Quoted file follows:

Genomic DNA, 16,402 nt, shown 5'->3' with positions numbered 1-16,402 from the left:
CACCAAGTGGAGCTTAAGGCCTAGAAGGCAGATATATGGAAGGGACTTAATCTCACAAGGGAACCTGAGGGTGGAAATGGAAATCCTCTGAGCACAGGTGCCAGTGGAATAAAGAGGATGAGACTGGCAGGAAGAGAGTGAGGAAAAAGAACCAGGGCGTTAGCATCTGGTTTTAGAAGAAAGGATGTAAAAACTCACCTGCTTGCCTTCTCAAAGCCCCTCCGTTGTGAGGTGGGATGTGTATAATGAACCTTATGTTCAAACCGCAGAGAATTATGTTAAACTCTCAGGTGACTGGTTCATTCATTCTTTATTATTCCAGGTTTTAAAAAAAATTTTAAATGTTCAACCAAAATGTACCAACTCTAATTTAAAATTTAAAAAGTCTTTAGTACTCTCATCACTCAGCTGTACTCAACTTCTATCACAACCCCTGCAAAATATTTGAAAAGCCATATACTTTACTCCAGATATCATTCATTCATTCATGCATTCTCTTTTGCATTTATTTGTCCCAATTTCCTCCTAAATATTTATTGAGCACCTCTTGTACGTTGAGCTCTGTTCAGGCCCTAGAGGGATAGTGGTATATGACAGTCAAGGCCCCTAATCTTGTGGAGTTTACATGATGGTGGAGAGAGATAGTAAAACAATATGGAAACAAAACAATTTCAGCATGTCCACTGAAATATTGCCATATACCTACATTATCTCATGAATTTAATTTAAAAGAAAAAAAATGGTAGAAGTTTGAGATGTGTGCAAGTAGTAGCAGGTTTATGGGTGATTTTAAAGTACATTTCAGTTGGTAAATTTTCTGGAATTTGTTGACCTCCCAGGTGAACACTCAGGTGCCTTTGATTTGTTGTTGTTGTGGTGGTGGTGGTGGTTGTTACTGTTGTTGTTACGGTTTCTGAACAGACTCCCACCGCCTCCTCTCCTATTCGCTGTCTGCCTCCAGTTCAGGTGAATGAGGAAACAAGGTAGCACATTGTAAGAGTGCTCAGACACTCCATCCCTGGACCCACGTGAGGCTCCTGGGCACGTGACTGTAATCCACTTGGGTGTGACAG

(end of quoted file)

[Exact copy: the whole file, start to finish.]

Genomic DNA, 16,402 nt, shown 5'->3' with positions numbered 1-16,402 from the left:
CACCAAGTGGAGCTTAAGGCCTAGAAGGCAGATATATGGAAGGGACTTAATCTCACAAGGGAACCTGAGGGTGGAAATGGAAATCCTCTGAGCACAGGTGCCAGTGGAATAAAGAGGATGAGACTGGCAGGAAGAGAGTGAGGAAAAAGAACCAGGGCGTTAGCATCTGGTTTTAGAAGAAAGGATGTAAAAACTCACCTGCTTGCCTTCTCAAAGCCCCTCCGTTGTGAGGTGGGATGTGTATAATGAACCTTATGTTCAAACCGCAGAGAATTATGTTAAACTCTCAGGTGACTGGTTCATTCATTCTTTATTATTCCAGGTTTTAAAAAAAATTTTAAATGTTCAACCAAAATGTACCAACTCTAATTTAAAATTTAAAAAGTCTTTAGTACTCTCATCACTCAGCTGTACTCAACTTCTATCACAACCCCTGCAAAATATTTGAAAAGCCATATACTTTACTCCAGATATCATTCATTCATTCATGCATTCTCTTTTGCATTTATTTGTCCCAATTTCCTCCTAAATATTTATTGAGCACCTCTTGTACGTTGAGCTCTGTTCAGGCCCTAGAGGGATAGTGGTATATGACAGTCAAGGCCCCTAATCTTGTGGAGTTTACATGATGGTGGAGAGAGATAGTAAAACAATATGGAAACAAAACAATTTCAGCATGTCCACTGAAATATTGCCATATACCTACATTATCTCATGAATTTAATTTAAAAGAAAAAAAATGGTAGAAGTTTGAGATGTGTGCAAGTAGTAGCAGGTTTATGGGTGATTTTAAAGTACATTTCAGTTGGTAAATTTTCTGGAATTTGTTGACCTCCCAGGTGAACACTCAGGTGCCTTTGATTTGTTGTTGTTGTGGTGGTGGTGGTGGTTGTTACTGTTGTTGTTACGGTTTCTGAACAGACTCCCACCGCCTCCTCTCCTATTCGCTGTCTGCCTCCAGTTCAGGTGAATGAGGAAACAAGGTAGCACATTGTAAGAGTGCTCAGACACTCCATCCCTGGACCCACGTGAGGCTCCTGGGCACGTGACTGTAATCCACTTGGGTGTGACAG